Students at the University of Leuven, the Netherlands, have won the first Energy Award, sponsored by Febeliec – the association of industrial energy consumers, a Belgian trade association. Their miniature solar panel produces hydrogen gas when exposed to sunlight, not unlike “artificial leaves” of other researchers.  The bioscience engineers crafted a small square panel that can be mounted to rooftops, including those of cars, to convert water vapor in the air to H2 that could feed fuel cells in the building or vehicle.  This could also reduce CO2 “on a large scale to convert it into useful substances,” according to the team of young scientists. Generating electricity and producing hydrogen at the same time is a neat trick, but the …

A Flight to Counter Plastic Pollution

Dean Sigler Biofuels, Diesel Powerplants, Sustainable Aviation 1 Comment

Jeremy Rowsell, an Australian pilot and concerned environmentalist, has seen plastic littering beaches around the world, and knows of the micro-plastic particles ingested by fish and sea birds.  His hope four years ago was to fly a Cessna from Australia to London and back – powered by fuel made from that waste plastic. That event never came, and Rowsell is back with a still ambitious plan to fly an RV-9A from San Francisco, California (the world’s innovation hub, according to the project’s web site) to Anchorage, Alaska (the world’s climate change frontier), following a safer route than the originally planned oceanic journey. The Problem and One Solution Partnering with Plasticenergy, a Spanish company that uses “end-of-life” plastic to make commercially …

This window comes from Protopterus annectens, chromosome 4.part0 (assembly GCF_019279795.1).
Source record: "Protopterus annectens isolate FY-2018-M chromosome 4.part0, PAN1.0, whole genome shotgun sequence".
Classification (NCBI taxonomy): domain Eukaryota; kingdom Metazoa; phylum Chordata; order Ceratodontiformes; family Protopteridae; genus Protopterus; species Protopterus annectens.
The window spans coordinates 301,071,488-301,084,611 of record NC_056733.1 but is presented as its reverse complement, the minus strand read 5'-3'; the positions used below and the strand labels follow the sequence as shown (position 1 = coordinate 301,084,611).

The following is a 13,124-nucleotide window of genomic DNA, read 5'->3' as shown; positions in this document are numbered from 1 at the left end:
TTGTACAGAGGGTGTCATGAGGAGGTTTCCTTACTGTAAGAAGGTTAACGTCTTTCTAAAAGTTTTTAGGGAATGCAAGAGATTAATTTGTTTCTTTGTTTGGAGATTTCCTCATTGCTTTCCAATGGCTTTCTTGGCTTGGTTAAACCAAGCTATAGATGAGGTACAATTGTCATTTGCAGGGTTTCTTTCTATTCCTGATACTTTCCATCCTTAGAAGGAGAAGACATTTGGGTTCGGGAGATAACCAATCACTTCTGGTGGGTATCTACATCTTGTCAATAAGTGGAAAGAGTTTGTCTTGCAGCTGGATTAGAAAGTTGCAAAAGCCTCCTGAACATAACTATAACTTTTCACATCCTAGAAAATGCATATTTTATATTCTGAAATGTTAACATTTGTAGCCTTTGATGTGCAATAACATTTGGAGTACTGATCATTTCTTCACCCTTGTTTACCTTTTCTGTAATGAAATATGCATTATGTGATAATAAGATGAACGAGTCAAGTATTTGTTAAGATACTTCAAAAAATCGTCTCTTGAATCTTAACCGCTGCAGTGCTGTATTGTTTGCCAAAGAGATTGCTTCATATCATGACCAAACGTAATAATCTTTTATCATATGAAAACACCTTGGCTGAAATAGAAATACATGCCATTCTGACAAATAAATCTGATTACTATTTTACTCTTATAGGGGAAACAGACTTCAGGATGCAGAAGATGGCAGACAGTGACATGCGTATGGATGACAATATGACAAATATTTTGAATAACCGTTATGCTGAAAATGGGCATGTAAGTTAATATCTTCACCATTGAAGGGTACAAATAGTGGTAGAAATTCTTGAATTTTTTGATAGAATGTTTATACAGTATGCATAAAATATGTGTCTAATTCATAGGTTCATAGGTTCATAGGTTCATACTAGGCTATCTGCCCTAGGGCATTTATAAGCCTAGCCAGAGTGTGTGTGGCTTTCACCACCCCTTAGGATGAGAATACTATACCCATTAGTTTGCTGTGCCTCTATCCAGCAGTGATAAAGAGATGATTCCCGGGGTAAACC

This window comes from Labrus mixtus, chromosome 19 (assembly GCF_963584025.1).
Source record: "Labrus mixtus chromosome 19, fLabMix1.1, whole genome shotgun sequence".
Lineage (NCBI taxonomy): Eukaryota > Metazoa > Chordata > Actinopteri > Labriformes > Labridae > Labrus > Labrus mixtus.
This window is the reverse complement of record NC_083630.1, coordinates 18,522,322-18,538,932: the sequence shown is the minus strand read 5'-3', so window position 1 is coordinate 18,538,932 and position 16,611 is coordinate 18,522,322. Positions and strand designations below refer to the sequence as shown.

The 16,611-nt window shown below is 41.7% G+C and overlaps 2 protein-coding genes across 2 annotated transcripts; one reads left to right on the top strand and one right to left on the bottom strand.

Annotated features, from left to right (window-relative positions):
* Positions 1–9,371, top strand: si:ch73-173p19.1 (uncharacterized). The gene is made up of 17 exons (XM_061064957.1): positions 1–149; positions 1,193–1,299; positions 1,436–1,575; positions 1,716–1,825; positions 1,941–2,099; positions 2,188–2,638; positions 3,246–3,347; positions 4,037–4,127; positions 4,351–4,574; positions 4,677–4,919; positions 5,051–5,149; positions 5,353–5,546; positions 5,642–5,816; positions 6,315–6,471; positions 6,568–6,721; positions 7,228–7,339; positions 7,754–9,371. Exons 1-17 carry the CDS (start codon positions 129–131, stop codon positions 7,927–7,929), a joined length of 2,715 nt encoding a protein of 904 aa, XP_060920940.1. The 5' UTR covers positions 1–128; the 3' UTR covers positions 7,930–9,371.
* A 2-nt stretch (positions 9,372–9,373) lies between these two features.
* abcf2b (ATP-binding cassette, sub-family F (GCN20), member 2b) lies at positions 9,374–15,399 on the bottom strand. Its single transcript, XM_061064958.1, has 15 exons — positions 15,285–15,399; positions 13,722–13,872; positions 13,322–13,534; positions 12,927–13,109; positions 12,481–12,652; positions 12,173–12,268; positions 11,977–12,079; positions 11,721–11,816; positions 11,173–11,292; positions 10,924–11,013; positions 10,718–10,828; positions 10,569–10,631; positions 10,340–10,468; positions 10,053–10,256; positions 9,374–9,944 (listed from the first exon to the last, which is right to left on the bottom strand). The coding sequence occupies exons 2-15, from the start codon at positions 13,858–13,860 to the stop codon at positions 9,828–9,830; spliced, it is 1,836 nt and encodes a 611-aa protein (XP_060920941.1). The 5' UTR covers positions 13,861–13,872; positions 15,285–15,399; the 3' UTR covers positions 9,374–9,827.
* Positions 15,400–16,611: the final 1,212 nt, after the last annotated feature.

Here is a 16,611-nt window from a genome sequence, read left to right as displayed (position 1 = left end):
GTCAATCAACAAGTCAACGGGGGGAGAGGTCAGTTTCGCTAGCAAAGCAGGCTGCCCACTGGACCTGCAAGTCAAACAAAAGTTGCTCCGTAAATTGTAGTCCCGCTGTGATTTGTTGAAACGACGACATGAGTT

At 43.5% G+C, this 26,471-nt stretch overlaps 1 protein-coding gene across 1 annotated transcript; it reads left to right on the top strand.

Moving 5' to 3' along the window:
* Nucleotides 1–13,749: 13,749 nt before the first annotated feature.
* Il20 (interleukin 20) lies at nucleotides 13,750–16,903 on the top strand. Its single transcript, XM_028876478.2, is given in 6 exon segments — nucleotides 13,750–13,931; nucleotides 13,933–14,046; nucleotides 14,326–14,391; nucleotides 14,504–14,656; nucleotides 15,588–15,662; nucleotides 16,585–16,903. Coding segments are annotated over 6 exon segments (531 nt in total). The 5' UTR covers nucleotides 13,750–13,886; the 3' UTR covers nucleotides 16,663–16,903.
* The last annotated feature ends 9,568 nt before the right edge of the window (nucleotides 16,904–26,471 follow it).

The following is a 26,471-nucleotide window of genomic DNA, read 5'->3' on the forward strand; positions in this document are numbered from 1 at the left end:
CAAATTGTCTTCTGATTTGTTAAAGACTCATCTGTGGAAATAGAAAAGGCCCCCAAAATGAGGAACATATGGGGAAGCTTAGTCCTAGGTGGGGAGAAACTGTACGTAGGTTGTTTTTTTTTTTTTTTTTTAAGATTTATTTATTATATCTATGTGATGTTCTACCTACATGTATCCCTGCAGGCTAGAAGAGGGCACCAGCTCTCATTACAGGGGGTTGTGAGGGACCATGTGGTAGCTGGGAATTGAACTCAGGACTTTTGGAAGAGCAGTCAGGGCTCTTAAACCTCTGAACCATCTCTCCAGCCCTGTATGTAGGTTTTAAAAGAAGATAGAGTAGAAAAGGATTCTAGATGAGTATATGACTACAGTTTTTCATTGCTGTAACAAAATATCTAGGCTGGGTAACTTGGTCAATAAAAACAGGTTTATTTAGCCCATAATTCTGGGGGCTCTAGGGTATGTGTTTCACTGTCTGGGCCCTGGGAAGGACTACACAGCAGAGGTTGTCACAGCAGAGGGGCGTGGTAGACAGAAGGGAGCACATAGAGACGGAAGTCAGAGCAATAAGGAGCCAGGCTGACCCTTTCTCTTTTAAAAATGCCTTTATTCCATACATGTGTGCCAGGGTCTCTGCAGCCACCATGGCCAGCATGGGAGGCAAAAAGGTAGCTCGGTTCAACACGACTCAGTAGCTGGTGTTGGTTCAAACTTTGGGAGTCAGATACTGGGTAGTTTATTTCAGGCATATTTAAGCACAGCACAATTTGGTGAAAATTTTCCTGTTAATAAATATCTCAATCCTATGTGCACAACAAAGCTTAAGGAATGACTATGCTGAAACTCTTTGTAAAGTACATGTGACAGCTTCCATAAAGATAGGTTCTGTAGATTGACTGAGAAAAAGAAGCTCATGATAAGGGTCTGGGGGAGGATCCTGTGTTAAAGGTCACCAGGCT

One step to Liquid Hydrocarbon Fuels from Thin Air

Dean Sigler Biofuels, Solar Power, Sustainable Aviation 0 Comments

University of Texas at Arlington chemists and engineers have converted carbon dioxide and water directly into useable liquid hydrocarbon fuels – in one step.  The “simple and inexpensive new sustainable fuels technology” used concentrated sunlight, high pressure and heat to remove CO2 from the air and even revert oxygen back into the system. Researchers demonstrated that a one-step conversion of carbon dioxide and water into liquid hydrocarbons and oxygen can be performed in a photothermochemical flow reactor operating at 180 to 200 degrees C and pressures up to six atmospheres. Brian Dennis, UTA professor of mechanical and aerospace engineering and co-principal investigator of the project, explains, “We are the first to use both light and heat to synthesize liquid hydrocarbons in a …